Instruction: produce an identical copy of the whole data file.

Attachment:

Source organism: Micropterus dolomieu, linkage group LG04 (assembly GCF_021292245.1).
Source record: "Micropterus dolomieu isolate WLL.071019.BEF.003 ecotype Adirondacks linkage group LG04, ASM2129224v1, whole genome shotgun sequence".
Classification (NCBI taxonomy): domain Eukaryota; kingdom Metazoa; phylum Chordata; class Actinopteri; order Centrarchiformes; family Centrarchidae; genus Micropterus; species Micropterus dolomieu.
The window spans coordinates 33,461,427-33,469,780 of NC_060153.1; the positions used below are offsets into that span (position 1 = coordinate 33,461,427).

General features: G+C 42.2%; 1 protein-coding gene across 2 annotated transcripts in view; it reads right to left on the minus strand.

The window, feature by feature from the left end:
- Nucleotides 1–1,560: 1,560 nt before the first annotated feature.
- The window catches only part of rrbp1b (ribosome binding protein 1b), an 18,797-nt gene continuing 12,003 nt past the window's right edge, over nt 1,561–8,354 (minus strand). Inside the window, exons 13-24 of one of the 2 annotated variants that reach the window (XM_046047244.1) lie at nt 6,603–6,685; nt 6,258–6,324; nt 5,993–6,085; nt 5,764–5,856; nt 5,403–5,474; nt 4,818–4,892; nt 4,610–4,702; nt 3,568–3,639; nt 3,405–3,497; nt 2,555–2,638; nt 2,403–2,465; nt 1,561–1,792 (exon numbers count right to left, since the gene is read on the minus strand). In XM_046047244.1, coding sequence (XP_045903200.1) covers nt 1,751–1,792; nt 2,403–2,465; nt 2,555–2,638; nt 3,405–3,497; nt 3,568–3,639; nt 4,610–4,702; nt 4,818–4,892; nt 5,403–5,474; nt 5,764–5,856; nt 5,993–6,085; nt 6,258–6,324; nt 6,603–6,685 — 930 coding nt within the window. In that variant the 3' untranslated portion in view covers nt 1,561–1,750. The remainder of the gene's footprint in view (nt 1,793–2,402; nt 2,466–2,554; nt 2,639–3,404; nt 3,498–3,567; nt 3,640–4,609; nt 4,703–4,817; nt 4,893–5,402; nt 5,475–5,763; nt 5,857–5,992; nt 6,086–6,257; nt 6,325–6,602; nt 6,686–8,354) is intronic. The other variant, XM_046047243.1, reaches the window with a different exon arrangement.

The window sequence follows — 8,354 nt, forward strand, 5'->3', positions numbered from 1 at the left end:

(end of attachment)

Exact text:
Source organism: Micropterus dolomieu, linkage group LG04 (assembly GCF_021292245.1).
Source record: "Micropterus dolomieu isolate WLL.071019.BEF.003 ecotype Adirondacks linkage group LG04, ASM2129224v1, whole genome shotgun sequence".
Classification (NCBI taxonomy): domain Eukaryota; kingdom Metazoa; phylum Chordata; class Actinopteri; order Centrarchiformes; family Centrarchidae; genus Micropterus; species Micropterus dolomieu.
The window spans coordinates 33,461,427-33,469,780 of NC_060153.1; the positions used below are offsets into that span (position 1 = coordinate 33,461,427).

General features: G+C 42.2%; 1 protein-coding gene across 2 annotated transcripts in view; it reads right to left on the minus strand.

The window, feature by feature from the left end:
- Nucleotides 1–1,560: 1,560 nt before the first annotated feature.
- The window catches only part of rrbp1b (ribosome binding protein 1b), an 18,797-nt gene continuing 12,003 nt past the window's right edge, over nt 1,561–8,354 (minus strand). Inside the window, exons 13-24 of one of the 2 annotated variants that reach the window (XM_046047244.1) lie at nt 6,603–6,685; nt 6,258–6,324; nt 5,993–6,085; nt 5,764–5,856; nt 5,403–5,474; nt 4,818–4,892; nt 4,610–4,702; nt 3,568–3,639; nt 3,405–3,497; nt 2,555–2,638; nt 2,403–2,465; nt 1,561–1,792 (exon numbers count right to left, since the gene is read on the minus strand). In XM_046047244.1, coding sequence (XP_045903200.1) covers nt 1,751–1,792; nt 2,403–2,465; nt 2,555–2,638; nt 3,405–3,497; nt 3,568–3,639; nt 4,610–4,702; nt 4,818–4,892; nt 5,403–5,474; nt 5,764–5,856; nt 5,993–6,085; nt 6,258–6,324; nt 6,603–6,685 — 930 coding nt within the window. In that variant the 3' untranslated portion in view covers nt 1,561–1,750. The remainder of the gene's footprint in view (nt 1,793–2,402; nt 2,466–2,554; nt 2,639–3,404; nt 3,498–3,567; nt 3,640–4,609; nt 4,703–4,817; nt 4,893–5,402; nt 5,475–5,763; nt 5,857–5,992; nt 6,086–6,257; nt 6,325–6,602; nt 6,686–8,354) is intronic. The other variant, XM_046047243.1, reaches the window with a different exon arrangement.

The window sequence follows — 8,354 nt, forward strand, 5'->3', positions numbered from 1 at the left end: